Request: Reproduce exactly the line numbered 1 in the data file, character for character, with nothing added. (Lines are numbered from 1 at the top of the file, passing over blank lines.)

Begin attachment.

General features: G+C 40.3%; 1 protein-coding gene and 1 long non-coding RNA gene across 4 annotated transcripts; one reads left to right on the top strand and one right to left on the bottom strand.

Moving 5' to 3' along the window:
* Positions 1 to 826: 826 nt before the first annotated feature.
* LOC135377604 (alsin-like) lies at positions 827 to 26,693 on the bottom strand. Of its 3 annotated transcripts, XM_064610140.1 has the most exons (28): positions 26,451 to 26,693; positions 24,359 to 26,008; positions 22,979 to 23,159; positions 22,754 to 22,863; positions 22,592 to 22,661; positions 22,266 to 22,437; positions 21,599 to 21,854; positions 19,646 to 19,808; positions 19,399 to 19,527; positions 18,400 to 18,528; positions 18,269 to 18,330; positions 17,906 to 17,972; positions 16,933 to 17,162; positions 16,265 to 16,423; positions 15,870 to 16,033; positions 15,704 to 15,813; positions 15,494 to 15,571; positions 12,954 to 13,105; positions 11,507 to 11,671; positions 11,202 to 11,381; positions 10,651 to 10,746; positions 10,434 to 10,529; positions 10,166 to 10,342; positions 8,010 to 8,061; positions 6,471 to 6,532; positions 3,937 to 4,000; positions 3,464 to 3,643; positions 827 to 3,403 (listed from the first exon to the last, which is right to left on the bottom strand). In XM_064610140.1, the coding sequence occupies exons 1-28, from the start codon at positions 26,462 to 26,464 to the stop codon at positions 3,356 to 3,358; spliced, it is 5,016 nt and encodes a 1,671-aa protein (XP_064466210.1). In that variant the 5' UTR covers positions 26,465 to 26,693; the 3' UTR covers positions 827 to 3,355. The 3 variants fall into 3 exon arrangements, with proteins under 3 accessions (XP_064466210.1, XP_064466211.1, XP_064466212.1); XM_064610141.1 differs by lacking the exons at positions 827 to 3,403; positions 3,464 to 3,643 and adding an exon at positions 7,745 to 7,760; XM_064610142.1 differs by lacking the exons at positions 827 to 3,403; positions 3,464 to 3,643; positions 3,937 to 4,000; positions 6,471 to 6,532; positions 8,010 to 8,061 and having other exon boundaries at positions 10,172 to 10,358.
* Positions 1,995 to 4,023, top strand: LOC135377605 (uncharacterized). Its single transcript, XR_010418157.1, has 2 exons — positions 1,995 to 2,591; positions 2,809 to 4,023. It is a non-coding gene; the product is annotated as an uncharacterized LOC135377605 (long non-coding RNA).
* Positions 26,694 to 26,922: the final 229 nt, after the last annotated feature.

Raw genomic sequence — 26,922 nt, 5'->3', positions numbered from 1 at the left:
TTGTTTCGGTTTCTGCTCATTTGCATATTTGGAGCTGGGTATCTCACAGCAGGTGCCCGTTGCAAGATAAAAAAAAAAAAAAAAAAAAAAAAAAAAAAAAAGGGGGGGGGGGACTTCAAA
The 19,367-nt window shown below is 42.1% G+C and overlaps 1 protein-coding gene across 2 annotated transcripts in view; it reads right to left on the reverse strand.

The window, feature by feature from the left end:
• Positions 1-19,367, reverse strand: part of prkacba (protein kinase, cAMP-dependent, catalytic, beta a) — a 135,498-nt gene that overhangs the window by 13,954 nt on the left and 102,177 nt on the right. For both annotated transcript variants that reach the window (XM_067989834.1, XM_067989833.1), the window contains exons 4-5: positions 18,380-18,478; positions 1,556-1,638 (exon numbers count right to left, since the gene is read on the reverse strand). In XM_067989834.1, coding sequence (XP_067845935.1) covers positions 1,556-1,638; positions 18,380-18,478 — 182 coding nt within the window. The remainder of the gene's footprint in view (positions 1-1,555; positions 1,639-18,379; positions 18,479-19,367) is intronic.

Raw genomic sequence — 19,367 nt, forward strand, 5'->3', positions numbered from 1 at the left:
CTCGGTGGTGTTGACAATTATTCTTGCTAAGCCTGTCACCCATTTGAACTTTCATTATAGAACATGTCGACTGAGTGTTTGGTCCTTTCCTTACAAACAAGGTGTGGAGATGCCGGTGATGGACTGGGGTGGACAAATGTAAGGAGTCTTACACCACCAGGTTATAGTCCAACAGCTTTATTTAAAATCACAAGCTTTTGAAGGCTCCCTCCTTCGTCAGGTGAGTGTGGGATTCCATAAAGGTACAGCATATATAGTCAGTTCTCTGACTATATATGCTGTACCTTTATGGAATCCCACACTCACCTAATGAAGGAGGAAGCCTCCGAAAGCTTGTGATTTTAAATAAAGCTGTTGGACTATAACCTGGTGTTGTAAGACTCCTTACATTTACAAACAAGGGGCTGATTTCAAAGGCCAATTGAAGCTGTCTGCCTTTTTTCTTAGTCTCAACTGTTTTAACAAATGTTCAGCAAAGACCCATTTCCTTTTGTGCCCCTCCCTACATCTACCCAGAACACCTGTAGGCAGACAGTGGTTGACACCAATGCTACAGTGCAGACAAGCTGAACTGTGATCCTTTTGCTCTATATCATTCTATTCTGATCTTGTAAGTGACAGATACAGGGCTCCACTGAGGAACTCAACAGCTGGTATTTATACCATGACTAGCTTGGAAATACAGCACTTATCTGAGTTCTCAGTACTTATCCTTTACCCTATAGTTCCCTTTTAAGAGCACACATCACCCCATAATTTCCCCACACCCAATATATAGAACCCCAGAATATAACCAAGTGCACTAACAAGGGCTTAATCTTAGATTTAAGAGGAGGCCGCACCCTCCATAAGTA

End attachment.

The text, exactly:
General features: G+C 40.3%; 1 protein-coding gene and 1 long non-coding RNA gene across 4 annotated transcripts; one reads left to right on the top strand and one right to left on the bottom strand.